Although the iris could be opened on the camera to lighten the dark side of the photo on the right, this would mean that in the opposite side would lose detail because of overexposure.
The Back Light
At this point in formula lighting we've covered two of the three lights on the subject.
The third point is represented by the back light. The function of the back light is to separate the subject from the background by creating a subtle rim of light around the subject.
From an overhead perspective you should be able to draw a straight line from the lens of the close-up camera, through the subject, directly to the back light. Note drawing above.
Although the elevation of the back light is often dictated by conditions, a 45 degree angle is most desirable.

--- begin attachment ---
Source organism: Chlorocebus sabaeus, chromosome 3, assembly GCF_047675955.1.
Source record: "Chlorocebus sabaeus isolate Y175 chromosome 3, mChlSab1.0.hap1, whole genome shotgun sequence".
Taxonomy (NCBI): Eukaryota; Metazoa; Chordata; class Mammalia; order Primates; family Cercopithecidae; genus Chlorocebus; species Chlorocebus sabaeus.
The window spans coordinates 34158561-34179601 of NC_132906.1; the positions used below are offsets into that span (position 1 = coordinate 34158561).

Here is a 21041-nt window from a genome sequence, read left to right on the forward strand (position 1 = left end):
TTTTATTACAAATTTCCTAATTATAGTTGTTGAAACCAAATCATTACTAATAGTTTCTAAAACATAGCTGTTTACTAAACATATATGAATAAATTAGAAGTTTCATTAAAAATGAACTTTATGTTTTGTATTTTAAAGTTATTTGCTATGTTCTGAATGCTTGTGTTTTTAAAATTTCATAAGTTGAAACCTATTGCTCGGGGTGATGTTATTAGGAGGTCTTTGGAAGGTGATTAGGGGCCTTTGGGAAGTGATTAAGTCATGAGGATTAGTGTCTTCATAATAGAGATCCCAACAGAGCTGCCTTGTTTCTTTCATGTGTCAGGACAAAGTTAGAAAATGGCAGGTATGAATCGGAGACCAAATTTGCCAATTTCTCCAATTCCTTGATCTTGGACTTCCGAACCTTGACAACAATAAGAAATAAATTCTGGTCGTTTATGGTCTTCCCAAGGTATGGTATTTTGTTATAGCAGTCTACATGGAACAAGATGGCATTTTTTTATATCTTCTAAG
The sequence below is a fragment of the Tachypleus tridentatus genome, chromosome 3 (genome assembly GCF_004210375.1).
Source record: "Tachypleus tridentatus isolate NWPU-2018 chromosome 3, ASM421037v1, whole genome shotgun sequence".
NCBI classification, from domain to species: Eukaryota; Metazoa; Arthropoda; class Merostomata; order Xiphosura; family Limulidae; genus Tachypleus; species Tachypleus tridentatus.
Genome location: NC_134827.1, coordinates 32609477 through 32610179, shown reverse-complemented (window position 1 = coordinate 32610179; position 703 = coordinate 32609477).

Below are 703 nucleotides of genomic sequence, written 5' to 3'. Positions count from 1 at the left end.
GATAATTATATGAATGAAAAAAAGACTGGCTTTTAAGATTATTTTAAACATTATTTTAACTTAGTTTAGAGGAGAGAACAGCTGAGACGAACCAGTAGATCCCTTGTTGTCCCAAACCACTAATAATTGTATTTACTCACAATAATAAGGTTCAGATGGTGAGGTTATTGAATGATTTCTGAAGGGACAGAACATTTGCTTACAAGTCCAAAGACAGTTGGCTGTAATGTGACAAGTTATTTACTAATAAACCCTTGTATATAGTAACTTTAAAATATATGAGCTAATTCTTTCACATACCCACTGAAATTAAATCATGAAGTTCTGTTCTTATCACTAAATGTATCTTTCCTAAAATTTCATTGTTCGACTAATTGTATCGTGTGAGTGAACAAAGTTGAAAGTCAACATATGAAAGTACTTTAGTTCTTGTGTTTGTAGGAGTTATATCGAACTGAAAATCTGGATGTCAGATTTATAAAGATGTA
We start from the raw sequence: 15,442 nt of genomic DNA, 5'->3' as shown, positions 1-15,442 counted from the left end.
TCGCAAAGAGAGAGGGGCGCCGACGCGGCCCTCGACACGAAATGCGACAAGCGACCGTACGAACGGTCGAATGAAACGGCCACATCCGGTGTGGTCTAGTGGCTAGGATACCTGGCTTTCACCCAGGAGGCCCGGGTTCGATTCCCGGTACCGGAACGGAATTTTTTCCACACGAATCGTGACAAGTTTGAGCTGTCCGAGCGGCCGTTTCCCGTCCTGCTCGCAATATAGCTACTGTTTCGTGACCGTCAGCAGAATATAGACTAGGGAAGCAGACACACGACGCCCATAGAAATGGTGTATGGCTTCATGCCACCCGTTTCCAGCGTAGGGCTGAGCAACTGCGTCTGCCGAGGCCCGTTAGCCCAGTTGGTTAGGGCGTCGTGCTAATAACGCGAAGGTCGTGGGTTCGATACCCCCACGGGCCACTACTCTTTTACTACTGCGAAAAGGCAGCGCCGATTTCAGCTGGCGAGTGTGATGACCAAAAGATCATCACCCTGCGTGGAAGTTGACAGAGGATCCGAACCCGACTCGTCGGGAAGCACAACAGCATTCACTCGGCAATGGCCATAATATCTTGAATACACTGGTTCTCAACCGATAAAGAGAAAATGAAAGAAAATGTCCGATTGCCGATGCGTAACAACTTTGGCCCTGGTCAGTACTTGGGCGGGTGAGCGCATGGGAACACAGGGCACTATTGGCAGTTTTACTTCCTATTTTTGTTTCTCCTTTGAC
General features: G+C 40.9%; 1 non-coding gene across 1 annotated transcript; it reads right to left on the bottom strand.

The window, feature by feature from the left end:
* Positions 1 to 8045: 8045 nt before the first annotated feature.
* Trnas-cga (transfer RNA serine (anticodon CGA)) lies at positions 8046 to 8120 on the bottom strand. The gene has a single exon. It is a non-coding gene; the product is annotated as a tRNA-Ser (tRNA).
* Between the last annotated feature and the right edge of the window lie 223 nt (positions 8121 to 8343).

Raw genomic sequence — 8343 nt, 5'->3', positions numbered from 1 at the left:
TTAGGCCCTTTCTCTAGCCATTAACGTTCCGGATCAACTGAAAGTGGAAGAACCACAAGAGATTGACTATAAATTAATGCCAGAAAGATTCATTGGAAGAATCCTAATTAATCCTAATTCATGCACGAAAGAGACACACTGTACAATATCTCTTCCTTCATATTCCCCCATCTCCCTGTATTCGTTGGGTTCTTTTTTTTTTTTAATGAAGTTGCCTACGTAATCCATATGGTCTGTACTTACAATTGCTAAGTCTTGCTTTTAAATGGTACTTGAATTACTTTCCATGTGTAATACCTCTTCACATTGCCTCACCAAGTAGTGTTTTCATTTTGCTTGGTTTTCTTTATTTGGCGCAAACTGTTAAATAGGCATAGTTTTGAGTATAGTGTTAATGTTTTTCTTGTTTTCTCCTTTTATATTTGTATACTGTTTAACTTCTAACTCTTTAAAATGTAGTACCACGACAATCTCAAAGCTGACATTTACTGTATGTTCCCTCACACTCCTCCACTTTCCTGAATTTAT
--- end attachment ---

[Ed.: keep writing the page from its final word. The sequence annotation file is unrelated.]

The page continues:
If the back light is too low, it will be picked up by the camera in wide shots; if it's too high it will spill over the top of the subject's head, lighting up the tip of the nose, creating "the Rudolph effect," after a well-known reindeer.
Compared to the key, a smaller, lower-wattage instrument can be used for a back light for two reasons. First, back lights are often placed closer to the subject than the key light, and, second, with subjects confined to a limited area like a chair, the beams of most Fresnel lights can easily be "pinned down" (focused into a narrower beam) to intensify the beam.
By using only back lights
with no front lighting a silhouette effect can be created. This can be used for
dramatic effects or to hide someone's identity. (Note ▲
the photo of the woman reading the script.)